We all have those relationships where if the person would just stop doing this or start doing that the relationship would improve dramatically.
You already have one or two people in mind, don't you? A colleague or a loved one? What you want probably is not a major change to their behavior, but it would have a major impact on your relationship.
At SM Advisors, we recently completed our annual development reviews, commonly known as performance reviews. We use a simple and effective tool during the review process called the "Stop, Start and Continue Exercise." It has proven to be one of the most effective tools for constructive change in any relationship in life.
We start with the stop-start-continue template (download at stopsellingvanillaicecream.com) that is filled out by both people in the relationship (employee and leader/supervisor, colleagues, friends, spouses ?) in advance of the in-person meeting.
Two questions are answered:
? What can I (the employee) start doing, stop doing and continue doing to improve my performance, job satisfaction and bring more value to the company and myself?
? What can the company and my leader/supervisor start doing, stop doing and continue doing to help me (the employee) become more effective in my position, bring more value to the organization, improve the work environment and increase my career satisfaction?
These questions are then reversed and completed by the leader/supervisor:
Once both people have documented their answers to these two questions, they get together offsite for a 90-minute discussion that will change their relationship forever.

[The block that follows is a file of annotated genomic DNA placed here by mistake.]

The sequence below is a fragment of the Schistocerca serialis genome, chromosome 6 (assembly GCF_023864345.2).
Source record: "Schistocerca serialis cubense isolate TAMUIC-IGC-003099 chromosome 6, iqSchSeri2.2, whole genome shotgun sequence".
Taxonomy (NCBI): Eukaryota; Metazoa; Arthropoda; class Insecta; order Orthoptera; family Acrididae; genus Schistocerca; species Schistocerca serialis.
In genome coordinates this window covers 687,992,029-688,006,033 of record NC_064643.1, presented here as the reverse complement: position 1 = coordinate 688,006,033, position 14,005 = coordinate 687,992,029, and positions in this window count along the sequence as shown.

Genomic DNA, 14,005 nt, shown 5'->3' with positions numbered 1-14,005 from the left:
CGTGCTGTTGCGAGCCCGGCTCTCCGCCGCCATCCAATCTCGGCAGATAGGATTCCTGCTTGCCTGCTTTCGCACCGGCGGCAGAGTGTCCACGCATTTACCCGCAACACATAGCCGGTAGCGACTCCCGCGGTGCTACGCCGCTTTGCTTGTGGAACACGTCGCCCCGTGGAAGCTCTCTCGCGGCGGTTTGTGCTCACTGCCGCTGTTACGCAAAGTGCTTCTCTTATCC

The "stop doing" category often is the toughest part of the exercise, but it also can also offer the greatest growth opportunities. For the really sensitive issues that you want them to "stop doing," reword it in a positive way to make it something they need to "start doing."
As we look at the three actions, often the person is happy to "start" doing something differently. After all, someone can't manage or change something he doesn't even know about or understand.
You finish the process on a positive foundation to move forward by talking about what you want them to "continue doing."
This is where you can encourage the person to keep doing those things that bring value to your relationship. You can complete the exercise in any order.
There are tangible benefits to the exercise:
? It is "crazy simple" and I think that's the reason it is so effective.
? It focuses on changing behavior, which makes it easier to stay professional, unemotional and respectful.
? It gets the greatest growth opportunities out on the table.
? Both parties remain objective and fair because the other team member is answering the same questions about them. Wanting respect usually leads to giving it.
? The process recognizes that each person has ownership in the relationship.
This process can help reset a relationship and put the past behind. In our team development sessions, we like to call it "dropping the backpack." You can let go of all the weight of things from the past that you are carrying with you and gain a clear perspective moving forward.
If you want to improve relationships in every aspect of life, using this process can help gain clarity and resolve issues that are holding you back from a fulfilling and enjoyable relationship.